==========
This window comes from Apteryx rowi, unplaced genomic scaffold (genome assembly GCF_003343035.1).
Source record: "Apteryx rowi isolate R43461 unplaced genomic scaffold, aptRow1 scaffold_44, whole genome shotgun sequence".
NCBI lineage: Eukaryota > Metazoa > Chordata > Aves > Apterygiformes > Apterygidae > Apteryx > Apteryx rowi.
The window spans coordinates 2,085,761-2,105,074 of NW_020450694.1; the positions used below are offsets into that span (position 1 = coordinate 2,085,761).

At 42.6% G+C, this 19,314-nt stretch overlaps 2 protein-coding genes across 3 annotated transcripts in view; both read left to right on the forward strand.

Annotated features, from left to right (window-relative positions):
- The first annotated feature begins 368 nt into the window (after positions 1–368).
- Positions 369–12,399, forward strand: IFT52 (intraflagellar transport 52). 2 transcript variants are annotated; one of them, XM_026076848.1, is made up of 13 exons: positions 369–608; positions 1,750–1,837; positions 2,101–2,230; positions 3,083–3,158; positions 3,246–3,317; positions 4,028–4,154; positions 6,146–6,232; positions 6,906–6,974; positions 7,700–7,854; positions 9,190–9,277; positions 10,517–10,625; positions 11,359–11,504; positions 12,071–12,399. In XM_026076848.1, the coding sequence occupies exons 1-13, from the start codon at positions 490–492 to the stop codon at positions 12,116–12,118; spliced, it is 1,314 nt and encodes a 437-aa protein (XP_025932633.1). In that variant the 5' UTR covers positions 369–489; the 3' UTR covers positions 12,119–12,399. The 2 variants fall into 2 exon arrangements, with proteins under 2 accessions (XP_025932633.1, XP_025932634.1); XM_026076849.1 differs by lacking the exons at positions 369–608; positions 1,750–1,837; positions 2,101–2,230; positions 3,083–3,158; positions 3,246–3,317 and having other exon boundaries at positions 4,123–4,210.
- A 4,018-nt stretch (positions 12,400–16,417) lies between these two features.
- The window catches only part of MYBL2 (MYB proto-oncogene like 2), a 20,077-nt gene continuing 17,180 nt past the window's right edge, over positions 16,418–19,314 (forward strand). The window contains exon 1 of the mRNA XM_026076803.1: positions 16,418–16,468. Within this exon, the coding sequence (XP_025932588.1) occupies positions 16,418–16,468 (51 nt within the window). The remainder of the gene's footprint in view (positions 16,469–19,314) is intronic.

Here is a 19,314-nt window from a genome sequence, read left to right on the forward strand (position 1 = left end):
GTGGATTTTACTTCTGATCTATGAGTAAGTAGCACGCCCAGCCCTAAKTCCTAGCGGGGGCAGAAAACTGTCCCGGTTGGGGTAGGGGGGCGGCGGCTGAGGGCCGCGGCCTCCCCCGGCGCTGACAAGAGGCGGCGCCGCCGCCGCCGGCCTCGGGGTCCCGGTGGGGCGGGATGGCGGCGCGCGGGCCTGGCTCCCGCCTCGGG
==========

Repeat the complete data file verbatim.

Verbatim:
This window comes from Apteryx rowi, unplaced genomic scaffold (genome assembly GCF_003343035.1).
Source record: "Apteryx rowi isolate R43461 unplaced genomic scaffold, aptRow1 scaffold_44, whole genome shotgun sequence".
NCBI lineage: Eukaryota > Metazoa > Chordata > Aves > Apterygiformes > Apterygidae > Apteryx > Apteryx rowi.
The window spans coordinates 2,085,761-2,105,074 of NW_020450694.1; the positions used below are offsets into that span (position 1 = coordinate 2,085,761).

At 42.6% G+C, this 19,314-nt stretch overlaps 2 protein-coding genes across 3 annotated transcripts in view; both read left to right on the forward strand.

Annotated features, from left to right (window-relative positions):
- The first annotated feature begins 368 nt into the window (after positions 1–368).
- Positions 369–12,399, forward strand: IFT52 (intraflagellar transport 52). 2 transcript variants are annotated; one of them, XM_026076848.1, is made up of 13 exons: positions 369–608; positions 1,750–1,837; positions 2,101–2,230; positions 3,083–3,158; positions 3,246–3,317; positions 4,028–4,154; positions 6,146–6,232; positions 6,906–6,974; positions 7,700–7,854; positions 9,190–9,277; positions 10,517–10,625; positions 11,359–11,504; positions 12,071–12,399. In XM_026076848.1, the coding sequence occupies exons 1-13, from the start codon at positions 490–492 to the stop codon at positions 12,116–12,118; spliced, it is 1,314 nt and encodes a 437-aa protein (XP_025932633.1). In that variant the 5' UTR covers positions 369–489; the 3' UTR covers positions 12,119–12,399. The 2 variants fall into 2 exon arrangements, with proteins under 2 accessions (XP_025932633.1, XP_025932634.1); XM_026076849.1 differs by lacking the exons at positions 369–608; positions 1,750–1,837; positions 2,101–2,230; positions 3,083–3,158; positions 3,246–3,317 and having other exon boundaries at positions 4,123–4,210.
- A 4,018-nt stretch (positions 12,400–16,417) lies between these two features.
- The window catches only part of MYBL2 (MYB proto-oncogene like 2), a 20,077-nt gene continuing 17,180 nt past the window's right edge, over positions 16,418–19,314 (forward strand). The window contains exon 1 of the mRNA XM_026076803.1: positions 16,418–16,468. Within this exon, the coding sequence (XP_025932588.1) occupies positions 16,418–16,468 (51 nt within the window). The remainder of the gene's footprint in view (positions 16,469–19,314) is intronic.

Here is a 19,314-nt window from a genome sequence, read left to right on the forward strand (position 1 = left end):
GTGGATTTTACTTCTGATCTATGAGTAAGTAGCACGCCCAGCCCTAAKTCCTAGCGGGGGCAGAAAACTGTCCCGGTTGGGGTAGGGGGGCGGCGGCTGAGGGCCGCGGCCTCCCCCGGCGCTGACAAGAGGCGGCGCCGCCGCCGCCGGCCTCGGGGTCCCGGTGGGGCGGGATGGCGGCGCGCGGGCCTGGCTCCCGCCTCGGG